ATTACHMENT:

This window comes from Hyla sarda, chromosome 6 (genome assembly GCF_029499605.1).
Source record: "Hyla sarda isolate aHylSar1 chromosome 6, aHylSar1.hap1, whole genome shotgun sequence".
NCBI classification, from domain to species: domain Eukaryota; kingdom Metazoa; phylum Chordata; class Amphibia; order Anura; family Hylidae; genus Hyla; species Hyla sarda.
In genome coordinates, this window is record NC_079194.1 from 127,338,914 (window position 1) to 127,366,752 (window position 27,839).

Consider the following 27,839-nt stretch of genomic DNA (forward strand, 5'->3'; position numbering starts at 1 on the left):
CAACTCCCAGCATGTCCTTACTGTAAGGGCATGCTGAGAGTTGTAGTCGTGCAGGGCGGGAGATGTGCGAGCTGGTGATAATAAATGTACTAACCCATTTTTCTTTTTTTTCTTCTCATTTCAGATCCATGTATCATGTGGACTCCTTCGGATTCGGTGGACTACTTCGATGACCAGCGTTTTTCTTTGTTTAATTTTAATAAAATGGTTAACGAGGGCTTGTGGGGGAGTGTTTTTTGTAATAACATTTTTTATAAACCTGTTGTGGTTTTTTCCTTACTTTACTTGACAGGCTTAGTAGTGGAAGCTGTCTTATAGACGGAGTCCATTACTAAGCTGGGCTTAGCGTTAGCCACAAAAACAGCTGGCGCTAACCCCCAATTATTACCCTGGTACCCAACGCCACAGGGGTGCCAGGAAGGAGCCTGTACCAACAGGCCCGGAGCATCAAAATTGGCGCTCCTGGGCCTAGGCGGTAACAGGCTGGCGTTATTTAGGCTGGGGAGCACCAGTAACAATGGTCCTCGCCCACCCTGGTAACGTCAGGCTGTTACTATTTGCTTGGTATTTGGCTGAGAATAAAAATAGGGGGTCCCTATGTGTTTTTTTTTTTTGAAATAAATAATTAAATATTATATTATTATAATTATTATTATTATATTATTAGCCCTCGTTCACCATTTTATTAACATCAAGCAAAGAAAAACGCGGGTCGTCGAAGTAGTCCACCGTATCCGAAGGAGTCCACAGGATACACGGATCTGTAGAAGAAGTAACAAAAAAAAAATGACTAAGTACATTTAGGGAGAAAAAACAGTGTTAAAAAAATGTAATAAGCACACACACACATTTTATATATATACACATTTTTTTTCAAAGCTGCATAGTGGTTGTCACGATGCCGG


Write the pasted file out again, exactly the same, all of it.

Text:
This window comes from Hyla sarda, chromosome 6 (genome assembly GCF_029499605.1).
Source record: "Hyla sarda isolate aHylSar1 chromosome 6, aHylSar1.hap1, whole genome shotgun sequence".
NCBI classification, from domain to species: domain Eukaryota; kingdom Metazoa; phylum Chordata; class Amphibia; order Anura; family Hylidae; genus Hyla; species Hyla sarda.
In genome coordinates, this window is record NC_079194.1 from 127,338,914 (window position 1) to 127,366,752 (window position 27,839).

Consider the following 27,839-nt stretch of genomic DNA (forward strand, 5'->3'; position numbering starts at 1 on the left):
CAACTCCCAGCATGTCCTTACTGTAAGGGCATGCTGAGAGTTGTAGTCGTGCAGGGCGGGAGATGTGCGAGCTGGTGATAATAAATGTACTAACCCATTTTTCTTTTTTTTCTTCTCATTTCAGATCCATGTATCATGTGGACTCCTTCGGATTCGGTGGACTACTTCGATGACCAGCGTTTTTCTTTGTTTAATTTTAATAAAATGGTTAACGAGGGCTTGTGGGGGAGTGTTTTTTGTAATAACATTTTTTATAAACCTGTTGTGGTTTTTTCCTTACTTTACTTGACAGGCTTAGTAGTGGAAGCTGTCTTATAGACGGAGTCCATTACTAAGCTGGGCTTAGCGTTAGCCACAAAAACAGCTGGCGCTAACCCCCAATTATTACCCTGGTACCCAACGCCACAGGGGTGCCAGGAAGGAGCCTGTACCAACAGGCCCGGAGCATCAAAATTGGCGCTCCTGGGCCTAGGCGGTAACAGGCTGGCGTTATTTAGGCTGGGGAGCACCAGTAACAATGGTCCTCGCCCACCCTGGTAACGTCAGGCTGTTACTATTTGCTTGGTATTTGGCTGAGAATAAAAATAGGGGGTCCCTATGTGTTTTTTTTTTTTGAAATAAATAATTAAATATTATATTATTATAATTATTATTATTATATTATTAGCCCTCGTTCACCATTTTATTAACATCAAGCAAAGAAAAACGCGGGTCGTCGAAGTAGTCCACCGTATCCGAAGGAGTCCACAGGATACACGGATCTGTAGAAGAAGTAACAAAAAAAAAATGACTAAGTACATTTAGGGAGAAAAAACAGTGTTAAAAAAATGTAATAAGCACACACACACATTTTATATATATACACATTTTTTTTCAAAGCTGCATAGTGGTTGTCACGATGCCGG